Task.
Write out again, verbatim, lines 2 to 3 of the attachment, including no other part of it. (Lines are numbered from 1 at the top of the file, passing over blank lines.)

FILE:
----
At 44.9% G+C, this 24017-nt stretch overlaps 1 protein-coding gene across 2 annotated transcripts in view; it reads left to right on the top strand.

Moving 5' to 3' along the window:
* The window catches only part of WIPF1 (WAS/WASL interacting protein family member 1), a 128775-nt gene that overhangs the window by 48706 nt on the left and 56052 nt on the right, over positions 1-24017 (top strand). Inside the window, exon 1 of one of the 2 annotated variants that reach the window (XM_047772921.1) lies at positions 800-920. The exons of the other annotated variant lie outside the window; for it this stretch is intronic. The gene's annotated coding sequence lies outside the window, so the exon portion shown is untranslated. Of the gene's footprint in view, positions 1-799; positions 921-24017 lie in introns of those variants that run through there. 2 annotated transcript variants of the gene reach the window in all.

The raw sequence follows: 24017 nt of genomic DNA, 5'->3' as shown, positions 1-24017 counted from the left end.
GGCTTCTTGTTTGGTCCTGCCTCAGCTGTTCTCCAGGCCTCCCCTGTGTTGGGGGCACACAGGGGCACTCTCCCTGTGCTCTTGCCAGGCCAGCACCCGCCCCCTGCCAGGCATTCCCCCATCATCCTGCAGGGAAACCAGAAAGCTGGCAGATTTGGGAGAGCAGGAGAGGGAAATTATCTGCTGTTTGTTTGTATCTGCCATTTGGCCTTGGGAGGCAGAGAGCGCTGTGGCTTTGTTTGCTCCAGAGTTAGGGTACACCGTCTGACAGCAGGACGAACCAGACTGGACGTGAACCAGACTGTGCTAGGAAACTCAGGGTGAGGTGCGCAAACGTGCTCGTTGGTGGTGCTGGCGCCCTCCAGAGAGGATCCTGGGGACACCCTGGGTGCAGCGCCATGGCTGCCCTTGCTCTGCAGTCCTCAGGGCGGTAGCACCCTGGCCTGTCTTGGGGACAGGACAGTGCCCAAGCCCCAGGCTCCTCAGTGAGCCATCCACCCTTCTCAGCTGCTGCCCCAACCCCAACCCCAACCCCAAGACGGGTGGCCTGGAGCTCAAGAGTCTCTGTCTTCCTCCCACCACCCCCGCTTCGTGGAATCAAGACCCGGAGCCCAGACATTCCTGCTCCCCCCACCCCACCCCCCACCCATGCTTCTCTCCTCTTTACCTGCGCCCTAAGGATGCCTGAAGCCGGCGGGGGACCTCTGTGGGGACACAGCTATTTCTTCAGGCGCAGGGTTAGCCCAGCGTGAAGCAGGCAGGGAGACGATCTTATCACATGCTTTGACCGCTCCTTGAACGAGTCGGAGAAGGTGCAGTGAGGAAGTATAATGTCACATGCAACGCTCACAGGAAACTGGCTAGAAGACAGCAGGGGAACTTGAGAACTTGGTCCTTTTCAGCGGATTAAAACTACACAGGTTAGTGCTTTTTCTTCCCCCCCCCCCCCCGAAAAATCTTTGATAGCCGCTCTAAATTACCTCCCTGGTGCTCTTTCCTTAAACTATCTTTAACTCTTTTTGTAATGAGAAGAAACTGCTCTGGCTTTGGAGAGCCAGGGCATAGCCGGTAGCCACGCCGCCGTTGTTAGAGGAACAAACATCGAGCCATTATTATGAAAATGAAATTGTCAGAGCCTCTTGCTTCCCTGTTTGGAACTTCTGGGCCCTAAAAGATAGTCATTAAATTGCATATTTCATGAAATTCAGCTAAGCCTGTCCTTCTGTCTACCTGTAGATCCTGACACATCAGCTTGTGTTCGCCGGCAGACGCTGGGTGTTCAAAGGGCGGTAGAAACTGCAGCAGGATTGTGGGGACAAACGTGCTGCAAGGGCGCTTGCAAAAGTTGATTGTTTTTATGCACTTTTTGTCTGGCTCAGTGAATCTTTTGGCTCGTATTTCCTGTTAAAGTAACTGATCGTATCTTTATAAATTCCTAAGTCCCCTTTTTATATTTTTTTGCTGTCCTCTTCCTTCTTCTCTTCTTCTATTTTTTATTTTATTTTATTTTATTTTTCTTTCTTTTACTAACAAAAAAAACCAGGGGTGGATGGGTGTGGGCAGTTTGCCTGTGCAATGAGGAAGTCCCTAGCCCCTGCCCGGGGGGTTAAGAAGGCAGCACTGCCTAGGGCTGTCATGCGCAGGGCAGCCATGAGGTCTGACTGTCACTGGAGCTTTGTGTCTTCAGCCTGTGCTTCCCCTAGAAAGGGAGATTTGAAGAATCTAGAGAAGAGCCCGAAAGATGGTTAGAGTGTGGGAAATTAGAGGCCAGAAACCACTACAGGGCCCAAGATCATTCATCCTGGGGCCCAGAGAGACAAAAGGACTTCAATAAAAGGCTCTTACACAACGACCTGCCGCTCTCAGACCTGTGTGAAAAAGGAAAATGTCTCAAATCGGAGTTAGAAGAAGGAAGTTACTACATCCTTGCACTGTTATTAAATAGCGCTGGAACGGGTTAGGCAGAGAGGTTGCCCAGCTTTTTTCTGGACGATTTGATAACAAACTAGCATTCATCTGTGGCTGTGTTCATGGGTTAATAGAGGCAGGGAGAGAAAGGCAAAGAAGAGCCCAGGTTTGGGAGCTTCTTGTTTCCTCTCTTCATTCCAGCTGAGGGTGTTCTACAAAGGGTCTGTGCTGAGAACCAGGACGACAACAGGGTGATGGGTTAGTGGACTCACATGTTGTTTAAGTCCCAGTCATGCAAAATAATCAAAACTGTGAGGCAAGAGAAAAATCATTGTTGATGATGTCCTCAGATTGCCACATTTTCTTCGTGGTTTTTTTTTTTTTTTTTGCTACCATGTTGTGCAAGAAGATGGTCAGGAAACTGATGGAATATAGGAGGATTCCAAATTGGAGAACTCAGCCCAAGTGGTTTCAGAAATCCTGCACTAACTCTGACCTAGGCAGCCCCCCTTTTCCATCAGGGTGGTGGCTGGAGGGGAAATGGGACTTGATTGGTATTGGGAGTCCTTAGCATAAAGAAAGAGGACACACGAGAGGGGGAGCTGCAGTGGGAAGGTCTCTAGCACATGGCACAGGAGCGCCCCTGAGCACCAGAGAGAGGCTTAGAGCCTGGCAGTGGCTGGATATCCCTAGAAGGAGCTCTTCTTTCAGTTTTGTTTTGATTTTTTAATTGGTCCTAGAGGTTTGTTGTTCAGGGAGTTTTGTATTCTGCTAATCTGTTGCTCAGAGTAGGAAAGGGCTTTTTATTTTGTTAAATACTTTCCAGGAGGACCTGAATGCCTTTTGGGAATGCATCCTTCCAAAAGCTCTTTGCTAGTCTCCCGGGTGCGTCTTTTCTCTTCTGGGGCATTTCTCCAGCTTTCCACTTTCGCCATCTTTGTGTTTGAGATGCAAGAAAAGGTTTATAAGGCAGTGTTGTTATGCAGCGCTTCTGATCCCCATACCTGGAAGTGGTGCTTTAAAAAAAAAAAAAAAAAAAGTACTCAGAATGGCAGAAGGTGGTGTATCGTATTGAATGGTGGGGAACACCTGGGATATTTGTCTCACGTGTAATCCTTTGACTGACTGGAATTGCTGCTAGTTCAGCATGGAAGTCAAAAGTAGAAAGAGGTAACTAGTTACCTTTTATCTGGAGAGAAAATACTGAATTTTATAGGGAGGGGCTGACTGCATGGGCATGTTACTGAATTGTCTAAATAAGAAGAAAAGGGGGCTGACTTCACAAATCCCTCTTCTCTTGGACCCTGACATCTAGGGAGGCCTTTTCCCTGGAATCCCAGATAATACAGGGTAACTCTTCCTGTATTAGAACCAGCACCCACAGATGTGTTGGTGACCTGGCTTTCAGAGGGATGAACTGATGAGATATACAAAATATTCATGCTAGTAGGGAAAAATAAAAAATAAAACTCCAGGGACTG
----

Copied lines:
Moving 5' to 3' along the window:
* The window catches only part of WIPF1 (WAS/WASL interacting protein family member 1), a 128775-nt gene that overhangs the window by 48706 nt on the left and 56052 nt on the right, over positions 1-24017 (top strand). Inside the window, exon 1 of one of the 2 annotated variants that reach the window (XM_047772921.1) lies at positions 800-920. The exons of the other annotated variant lie outside the window; for it this stretch is intronic. The gene's annotated coding sequence lies outside the window, so the exon portion shown is untranslated. Of the gene's footprint in view, positions 1-799; positions 921-24017 lie in introns of those variants that run through there. 2 annotated transcript variants of the gene reach the window in all.